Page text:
". . .to get an old crock of an aeroplane back to England and thus save transport. Supplemental statement.—Date, December 30th, 1914. Machine, Bleriot monoplane. Lost in Channel. Pilot, Captain Picton Warlow. Facts.—The machine was a two-seater Bleriot monoplane, a type that was in process of being discarded as too slow in climbing with full military load. As these machines could be spared fro... "

From this, it looks like he was flying the Bleriot back from France. From another Flight article (dated July 1916) it would appear that he may not have been given a choice:

"...committee inquiring into the administration and command of the Royal Flying Corps had a brief public sitting on July 26th. Colonel Beatty was called in reference to an allegation that Captain Picton Warlow was allowed, or ordered, to fly an old machine which had ceased to be of any value in France, back to this country when the machine was in a dangerous condi tion to fly in. Colonel Beatty s... "

Steve

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fetubi

Steve,

The Flight Archive is a fantastic resource, isn't it? I'll have a look for a Bleriot Tandem coming off strength of a unit in December and see if we can track down the machine.

Regards,

Trevor

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Starlight

Thanks Trevor - don't you ever sleep?

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Starlight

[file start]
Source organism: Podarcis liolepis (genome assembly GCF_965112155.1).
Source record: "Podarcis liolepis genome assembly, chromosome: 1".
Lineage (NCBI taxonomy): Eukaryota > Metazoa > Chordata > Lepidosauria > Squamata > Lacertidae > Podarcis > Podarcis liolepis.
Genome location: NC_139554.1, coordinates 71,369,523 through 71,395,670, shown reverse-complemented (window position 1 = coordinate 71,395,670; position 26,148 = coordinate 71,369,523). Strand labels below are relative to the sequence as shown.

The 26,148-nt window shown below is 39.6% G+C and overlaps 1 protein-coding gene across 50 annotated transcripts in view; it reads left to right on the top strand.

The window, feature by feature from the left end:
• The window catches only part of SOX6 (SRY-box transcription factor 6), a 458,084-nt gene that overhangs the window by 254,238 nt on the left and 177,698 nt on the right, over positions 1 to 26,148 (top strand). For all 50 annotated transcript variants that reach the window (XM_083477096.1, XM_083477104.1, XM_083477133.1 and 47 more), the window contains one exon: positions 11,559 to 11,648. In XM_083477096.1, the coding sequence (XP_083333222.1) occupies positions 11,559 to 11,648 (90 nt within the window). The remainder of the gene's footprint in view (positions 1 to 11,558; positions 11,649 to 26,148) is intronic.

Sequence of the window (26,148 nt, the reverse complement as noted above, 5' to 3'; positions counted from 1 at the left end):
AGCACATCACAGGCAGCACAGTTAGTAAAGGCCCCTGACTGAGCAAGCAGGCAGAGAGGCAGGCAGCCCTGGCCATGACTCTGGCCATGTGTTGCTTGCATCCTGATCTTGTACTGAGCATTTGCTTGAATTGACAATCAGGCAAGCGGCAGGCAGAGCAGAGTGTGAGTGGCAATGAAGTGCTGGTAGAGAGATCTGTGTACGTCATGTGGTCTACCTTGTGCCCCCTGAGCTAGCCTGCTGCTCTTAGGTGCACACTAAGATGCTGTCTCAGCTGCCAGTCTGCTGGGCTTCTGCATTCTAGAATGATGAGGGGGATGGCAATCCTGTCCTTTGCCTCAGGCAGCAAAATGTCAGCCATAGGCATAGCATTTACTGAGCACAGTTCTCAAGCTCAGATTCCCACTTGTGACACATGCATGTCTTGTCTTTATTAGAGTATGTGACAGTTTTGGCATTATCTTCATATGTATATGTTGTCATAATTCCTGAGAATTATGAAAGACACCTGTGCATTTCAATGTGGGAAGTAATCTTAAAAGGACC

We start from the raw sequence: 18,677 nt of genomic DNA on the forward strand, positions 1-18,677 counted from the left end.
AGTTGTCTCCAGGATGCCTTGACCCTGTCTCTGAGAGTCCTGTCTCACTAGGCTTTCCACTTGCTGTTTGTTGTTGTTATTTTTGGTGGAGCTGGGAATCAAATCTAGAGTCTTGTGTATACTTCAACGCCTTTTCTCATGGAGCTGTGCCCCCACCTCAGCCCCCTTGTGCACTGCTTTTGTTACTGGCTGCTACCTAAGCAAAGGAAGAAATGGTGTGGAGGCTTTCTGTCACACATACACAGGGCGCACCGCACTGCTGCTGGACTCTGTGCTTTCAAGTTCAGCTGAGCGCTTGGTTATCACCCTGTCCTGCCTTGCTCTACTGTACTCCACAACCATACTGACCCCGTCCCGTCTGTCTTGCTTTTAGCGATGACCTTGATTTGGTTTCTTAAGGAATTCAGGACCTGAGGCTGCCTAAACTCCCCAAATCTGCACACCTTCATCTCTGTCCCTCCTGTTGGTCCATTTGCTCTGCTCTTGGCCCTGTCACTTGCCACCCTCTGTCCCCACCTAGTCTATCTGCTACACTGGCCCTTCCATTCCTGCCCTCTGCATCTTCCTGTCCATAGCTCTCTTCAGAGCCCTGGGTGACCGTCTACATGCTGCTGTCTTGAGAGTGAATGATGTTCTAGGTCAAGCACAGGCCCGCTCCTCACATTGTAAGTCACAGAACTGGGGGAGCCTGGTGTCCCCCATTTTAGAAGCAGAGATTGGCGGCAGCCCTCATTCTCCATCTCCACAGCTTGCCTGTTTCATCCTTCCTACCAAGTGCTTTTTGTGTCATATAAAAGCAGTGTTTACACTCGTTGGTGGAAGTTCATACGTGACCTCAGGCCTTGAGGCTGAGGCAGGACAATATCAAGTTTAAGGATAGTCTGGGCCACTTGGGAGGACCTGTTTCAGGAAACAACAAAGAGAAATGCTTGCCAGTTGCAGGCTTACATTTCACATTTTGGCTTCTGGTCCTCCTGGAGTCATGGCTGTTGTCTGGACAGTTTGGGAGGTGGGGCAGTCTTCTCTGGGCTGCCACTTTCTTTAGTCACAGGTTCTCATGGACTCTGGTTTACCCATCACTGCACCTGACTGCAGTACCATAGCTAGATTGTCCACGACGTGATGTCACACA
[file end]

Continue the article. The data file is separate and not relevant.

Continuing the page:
I had a more detailed look at the Flight archives regarding this flight and it states the following:

"Colonel Beatty said that he was present at headquarters when the officer started for England. It was not a question

of a man being allowed or ordered to fly back, it was a privilege. The machine was a two-seater Bleriot with an 80 Gnome engine. It was obsolete for use in the field, but by no means obsolete for training purposes. The same type was, he believed, still in use. He could not definitely recollect how long this actual machine had been in use. To the best of his recollection it was almost new. The type at that time was discarded because it could not climb the height required with a military load. If it was not a new machine, he could say quite definitely that it would have been overhauled. The day, December 20th, was a very good one, and he was told that England could be seen from the aerodrome. It was clear, but slightly cloudy, with some wind. . . . . . . . The Chairman : When it was decided to discard types of machines which were outclassed by newer types, what was done with the discarded machines ?—A machine which could be of real use for training purposes, whenever possible, was flown to England. If a machine was fit to fly across, then the pilot who was coming across was allowed to fly it."

Perhaps Captain Picton-Warlow was going on leave and took one of the squadron's old machines back with him.

Steve

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Starlight
hope it attaches, Mandy

Thanks for posting these images Mandy - apart from providing additional information they bring the past to life when you see what was actually written.

Steve

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per ardua per mare per terram